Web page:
The other way I eat cabbage is in sauerkraut. Now, it took me time to like this dish. I trained myself to eat it because of how good it is meant to be for people with gut problems, which I do suffer from time to time. Sauerkraut is finely cut cabbage that has been fermented by various lactic acid bacteria. It has a long shelf life and a distinctive sour flavour, both of which result from the lactic acid that forms when the bacteria ferment the sugars in the cabbage.
Sauerkraut is famously good for your gut. I really like it with cheese – pasta, salad and cheddar, cheddar or brie melted on toast (my mum eats it with stilton, homemade oat soda bread, chutney and salad), baked potato and cheddar and salad… I also love a bowl of brown rice, lettuce, cut up avocado and sauerkraut all mixed up together. It looks strange and I was afraid to try it for so long (not a fan of vinegar and I didn’t like cabbage until I ate sauerkraut) but I’ve struggled from digestive issues and I took up eating it to cure them – I hasten to add it wasn’t a magic-curing-pill, neither was the raw milk, bio-organic yoghurt, sourdough and Symprove I took up at the same time, but it can still help and it doesn’t matter if it does or not, still tastes surprisingly good judging by how bad it looks and smells! Do not let appearances ruin your appetite, try a little with some cheese and crackers and transform your meal. Best of luck!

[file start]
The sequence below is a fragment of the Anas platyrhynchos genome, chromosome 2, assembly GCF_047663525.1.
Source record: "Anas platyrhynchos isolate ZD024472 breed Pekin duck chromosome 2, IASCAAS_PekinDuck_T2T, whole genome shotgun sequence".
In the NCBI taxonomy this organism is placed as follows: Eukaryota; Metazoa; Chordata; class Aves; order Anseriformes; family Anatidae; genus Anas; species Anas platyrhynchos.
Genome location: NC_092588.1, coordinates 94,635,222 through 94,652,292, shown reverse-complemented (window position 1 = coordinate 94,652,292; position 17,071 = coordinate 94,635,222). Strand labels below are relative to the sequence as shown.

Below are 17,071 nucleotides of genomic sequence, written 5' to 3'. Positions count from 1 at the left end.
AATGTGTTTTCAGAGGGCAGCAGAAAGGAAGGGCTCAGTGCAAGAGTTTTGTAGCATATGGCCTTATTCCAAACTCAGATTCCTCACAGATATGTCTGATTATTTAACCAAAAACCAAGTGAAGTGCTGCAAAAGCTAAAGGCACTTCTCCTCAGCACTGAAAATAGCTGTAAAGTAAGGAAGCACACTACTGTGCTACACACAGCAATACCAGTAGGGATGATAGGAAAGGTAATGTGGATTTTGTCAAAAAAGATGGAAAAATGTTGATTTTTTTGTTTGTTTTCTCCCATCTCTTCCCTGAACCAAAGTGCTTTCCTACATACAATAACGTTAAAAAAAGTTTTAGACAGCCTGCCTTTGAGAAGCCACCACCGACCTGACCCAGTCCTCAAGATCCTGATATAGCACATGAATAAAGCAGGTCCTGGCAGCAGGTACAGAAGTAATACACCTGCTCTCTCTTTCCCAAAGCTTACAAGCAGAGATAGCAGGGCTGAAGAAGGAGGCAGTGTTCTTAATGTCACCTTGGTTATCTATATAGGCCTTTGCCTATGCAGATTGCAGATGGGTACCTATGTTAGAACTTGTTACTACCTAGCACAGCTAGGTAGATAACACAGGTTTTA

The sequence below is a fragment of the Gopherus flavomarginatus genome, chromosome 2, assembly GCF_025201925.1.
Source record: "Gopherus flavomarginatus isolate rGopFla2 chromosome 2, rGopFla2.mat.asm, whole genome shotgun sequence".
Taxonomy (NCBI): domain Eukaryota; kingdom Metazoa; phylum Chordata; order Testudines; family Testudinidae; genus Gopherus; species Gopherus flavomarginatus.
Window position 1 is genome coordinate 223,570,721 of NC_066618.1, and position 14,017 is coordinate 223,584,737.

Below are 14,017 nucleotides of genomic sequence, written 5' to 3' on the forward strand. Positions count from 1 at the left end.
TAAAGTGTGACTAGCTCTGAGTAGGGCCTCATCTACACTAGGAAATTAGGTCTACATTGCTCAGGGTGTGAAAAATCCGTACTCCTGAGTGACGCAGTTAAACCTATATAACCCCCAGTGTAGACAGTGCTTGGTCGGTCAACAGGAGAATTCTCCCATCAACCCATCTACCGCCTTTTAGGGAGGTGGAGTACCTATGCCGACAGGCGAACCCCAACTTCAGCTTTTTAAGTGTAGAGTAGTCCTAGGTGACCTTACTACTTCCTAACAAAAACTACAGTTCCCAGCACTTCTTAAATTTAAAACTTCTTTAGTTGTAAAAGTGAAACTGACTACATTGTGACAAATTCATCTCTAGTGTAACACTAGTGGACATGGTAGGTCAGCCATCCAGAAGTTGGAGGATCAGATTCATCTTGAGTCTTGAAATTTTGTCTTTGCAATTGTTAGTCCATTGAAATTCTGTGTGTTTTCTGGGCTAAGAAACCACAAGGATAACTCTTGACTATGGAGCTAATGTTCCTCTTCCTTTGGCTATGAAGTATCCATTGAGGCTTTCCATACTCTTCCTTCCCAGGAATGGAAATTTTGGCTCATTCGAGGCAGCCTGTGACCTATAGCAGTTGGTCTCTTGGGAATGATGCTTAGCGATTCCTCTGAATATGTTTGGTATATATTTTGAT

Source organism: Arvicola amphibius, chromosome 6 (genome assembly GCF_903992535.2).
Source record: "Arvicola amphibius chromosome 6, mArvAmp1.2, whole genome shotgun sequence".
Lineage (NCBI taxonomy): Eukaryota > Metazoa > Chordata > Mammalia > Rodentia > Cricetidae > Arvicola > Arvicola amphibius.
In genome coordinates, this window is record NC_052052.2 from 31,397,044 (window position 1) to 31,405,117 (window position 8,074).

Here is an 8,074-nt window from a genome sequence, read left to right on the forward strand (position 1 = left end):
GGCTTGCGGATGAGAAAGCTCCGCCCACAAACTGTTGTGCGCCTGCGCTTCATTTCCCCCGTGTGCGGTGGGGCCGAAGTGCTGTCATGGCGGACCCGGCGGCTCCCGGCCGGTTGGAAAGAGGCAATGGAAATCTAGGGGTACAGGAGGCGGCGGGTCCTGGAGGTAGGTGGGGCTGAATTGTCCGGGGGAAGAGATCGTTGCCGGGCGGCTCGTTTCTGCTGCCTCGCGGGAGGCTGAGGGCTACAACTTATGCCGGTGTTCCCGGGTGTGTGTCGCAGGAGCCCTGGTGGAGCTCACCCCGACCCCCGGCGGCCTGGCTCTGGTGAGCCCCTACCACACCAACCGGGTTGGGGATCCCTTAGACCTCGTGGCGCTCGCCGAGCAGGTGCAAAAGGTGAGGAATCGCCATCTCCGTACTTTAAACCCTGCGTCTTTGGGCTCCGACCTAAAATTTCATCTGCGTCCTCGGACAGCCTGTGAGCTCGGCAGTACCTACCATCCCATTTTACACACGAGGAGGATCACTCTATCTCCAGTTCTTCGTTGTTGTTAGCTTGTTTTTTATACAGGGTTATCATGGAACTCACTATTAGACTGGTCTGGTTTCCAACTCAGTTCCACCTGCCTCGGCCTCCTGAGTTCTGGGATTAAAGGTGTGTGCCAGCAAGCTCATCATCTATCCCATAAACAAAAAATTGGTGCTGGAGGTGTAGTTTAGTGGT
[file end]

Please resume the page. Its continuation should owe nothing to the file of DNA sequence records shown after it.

1 red or green cabbage, about 1kg, thinly sliced or shredded
For the brine: – 1 litre water – 60g salt
– Kilner jar or large preserving jar(s)
1.For the brine, put the water and salt in a cooking pot and bring to a simmer, stirring occasionally to encourage the salt to dissolve.